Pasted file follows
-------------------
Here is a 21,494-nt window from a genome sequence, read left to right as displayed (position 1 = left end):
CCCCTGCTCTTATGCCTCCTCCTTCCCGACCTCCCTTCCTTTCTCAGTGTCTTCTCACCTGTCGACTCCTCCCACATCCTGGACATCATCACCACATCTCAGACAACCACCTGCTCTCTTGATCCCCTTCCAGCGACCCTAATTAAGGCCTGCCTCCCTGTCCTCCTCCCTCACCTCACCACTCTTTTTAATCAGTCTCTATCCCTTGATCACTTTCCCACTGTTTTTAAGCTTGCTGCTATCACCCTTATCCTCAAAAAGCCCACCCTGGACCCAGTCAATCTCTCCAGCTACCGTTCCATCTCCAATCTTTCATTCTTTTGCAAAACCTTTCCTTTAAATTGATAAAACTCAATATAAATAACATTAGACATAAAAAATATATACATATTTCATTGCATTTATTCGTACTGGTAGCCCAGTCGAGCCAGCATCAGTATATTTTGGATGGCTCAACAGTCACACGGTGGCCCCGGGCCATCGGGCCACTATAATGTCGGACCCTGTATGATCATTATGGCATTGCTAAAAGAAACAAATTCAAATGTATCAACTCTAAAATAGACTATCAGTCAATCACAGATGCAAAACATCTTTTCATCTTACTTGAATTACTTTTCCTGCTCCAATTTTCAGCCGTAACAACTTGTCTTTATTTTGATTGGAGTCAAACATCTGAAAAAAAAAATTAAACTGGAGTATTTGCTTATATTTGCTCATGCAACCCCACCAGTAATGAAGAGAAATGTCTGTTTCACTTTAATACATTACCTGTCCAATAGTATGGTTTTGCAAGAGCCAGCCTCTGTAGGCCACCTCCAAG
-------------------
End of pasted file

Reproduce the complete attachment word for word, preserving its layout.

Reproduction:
Here is a 21,494-nt window from a genome sequence, read left to right as displayed (position 1 = left end):
CCCCTGCTCTTATGCCTCCTCCTTCCCGACCTCCCTTCCTTTCTCAGTGTCTTCTCACCTGTCGACTCCTCCCACATCCTGGACATCATCACCACATCTCAGACAACCACCTGCTCTCTTGATCCCCTTCCAGCGACCCTAATTAAGGCCTGCCTCCCTGTCCTCCTCCCTCACCTCACCACTCTTTTTAATCAGTCTCTATCCCTTGATCACTTTCCCACTGTTTTTAAGCTTGCTGCTATCACCCTTATCCTCAAAAAGCCCACCCTGGACCCAGTCAATCTCTCCAGCTACCGTTCCATCTCCAATCTTTCATTCTTTTGCAAAACCTTTCCTTTAAATTGATAAAACTCAATATAAATAACATTAGACATAAAAAATATATACATATTTCATTGCATTTATTCGTACTGGTAGCCCAGTCGAGCCAGCATCAGTATATTTTGGATGGCTCAACAGTCACACGGTGGCCCCGGGCCATCGGGCCACTATAATGTCGGACCCTGTATGATCATTATGGCATTGCTAAAAGAAACAAATTCAAATGTATCAACTCTAAAATAGACTATCAGTCAATCACAGATGCAAAACATCTTTTCATCTTACTTGAATTACTTTTCCTGCTCCAATTTTCAGCCGTAACAACTTGTCTTTATTTTGATTGGAGTCAAACATCTGAAAAAAAAAATTAAACTGGAGTATTTGCTTATATTTGCTCATGCAACCCCACCAGTAATGAAGAGAAATGTCTGTTTCACTTTAATACATTACCTGTCCAATAGTATGGTTTTGCAAGAGCCAGCCTCTGTAGGCCACCTCCAAG